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Food Irradiation

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  1. The invention of television or a succession of discoveries
    1. The discoveries that introduced the invention of television
    2. The birth of the term "television"
    3. From the mechanical television (1925-1931) to the electric television (1932-1945)
  2. Television in the footsteps of players like the radio
    1. The FCC and Congress: state control
    2. The networks: diffusion
    3. U.S. companies: financing
  3. Television and the American public
    1. Television proved to the Americans
    2. The placing of television sets on the market
    3. Programs
  4. Conclusion

Food irradiation is the process of exposing food to ionizing radiation of radioactive isotopes of cobalt, cesium and accelerators which produce controlled amounts of beta rays or ?-rays on foods. We will study the characteristics of radiation and their effects, on the physical, chemical and biological levels. Then, we will focus on its use in the food industry to improve the processes of food preservation. Finally, we will discuss the most delicate point of demonstrating that a food has been irradiated in order to ensure trust and safety of consumers. We will also study the different methods of detection.

Research studies conducted in the last 40 years have shown that food irradiation can be used to destroy insects and parasites in cereal grains, dried beans and fruits, vegetables, meat and seafood. Further application includes sprout inhibition in crops like potatoes and onions, to delay the ripening of fruits and vegetables and to reduce the number of micro-organisms in the food. The radiation processing of food is done in order to increase their shelf life or improve their hygienic quality, while preserving the best of their organoleptic characteristics, health and nutrition.

The two methods used for irradiation are:
? Electron beams:
? Electromagnetic radiation

Ionization that is applied to food irradiation has three objectives:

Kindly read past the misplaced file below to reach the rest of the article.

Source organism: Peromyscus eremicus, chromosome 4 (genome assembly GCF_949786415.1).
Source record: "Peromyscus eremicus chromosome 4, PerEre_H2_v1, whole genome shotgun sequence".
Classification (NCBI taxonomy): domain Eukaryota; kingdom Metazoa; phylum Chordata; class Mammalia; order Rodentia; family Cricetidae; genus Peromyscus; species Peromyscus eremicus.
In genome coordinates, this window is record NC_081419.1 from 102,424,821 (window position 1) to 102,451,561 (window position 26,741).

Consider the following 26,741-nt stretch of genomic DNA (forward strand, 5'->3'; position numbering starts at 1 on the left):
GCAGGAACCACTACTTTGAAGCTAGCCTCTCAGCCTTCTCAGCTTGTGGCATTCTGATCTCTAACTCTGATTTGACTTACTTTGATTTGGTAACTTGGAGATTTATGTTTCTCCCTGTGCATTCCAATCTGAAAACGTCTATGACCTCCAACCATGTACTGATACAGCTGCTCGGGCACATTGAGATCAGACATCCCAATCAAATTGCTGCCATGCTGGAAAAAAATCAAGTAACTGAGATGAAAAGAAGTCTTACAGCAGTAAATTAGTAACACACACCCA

1 - A low dose, harm the reproductive organs of insects so controls their proliferation
2 - A higher dose reaching the biochemical mechanisms of microorganisms (bacteria, yeasts and molds), reduces their proliferation and eventual revival of spores
3 - A very low dose reduces the activity of apical meristems of living organisms.

In all three cases, the intensity of the effects depends on the degree of ionization.

Comparison between beta rays and gamma rays:
Since these are the two types of radiation that are used in the most developed of food industries, it is interesting to compare some of their characteristics:

Origin:

Beta radiation is produced electrically, with electron accelerators. The source, therefore, depends on the electric current and can be started or stopped on command.
Gamma radiation is produced by nuclear power and emits radiation continuously.

The ability to penetrate:

Beta rays: The dose to be deposited is defined fairly precisely and must be as homogeneous as possible throughout the treated volume. The desired effects would not be achieved at points that receive a dose that is too low. Side effects appear at the irradiated points.Penetration depends only on the amount of material that is traversed. It is inversely proportional to the product density. It is 3.4 in water and would be 3.4 / D in a food density of D.
However, two-sided treatment increases the penetration (8 / D) and encourages a better homogeneity of the dose.

Gamma rays:
Each unit of thickness of the material is encountered by the radiation. The material absorbs the same amount of energy that is received. This is an exponential decrease. When the power of penetration is higher, it ensures uniformity in the treatment of large volumes and high thicknesses.

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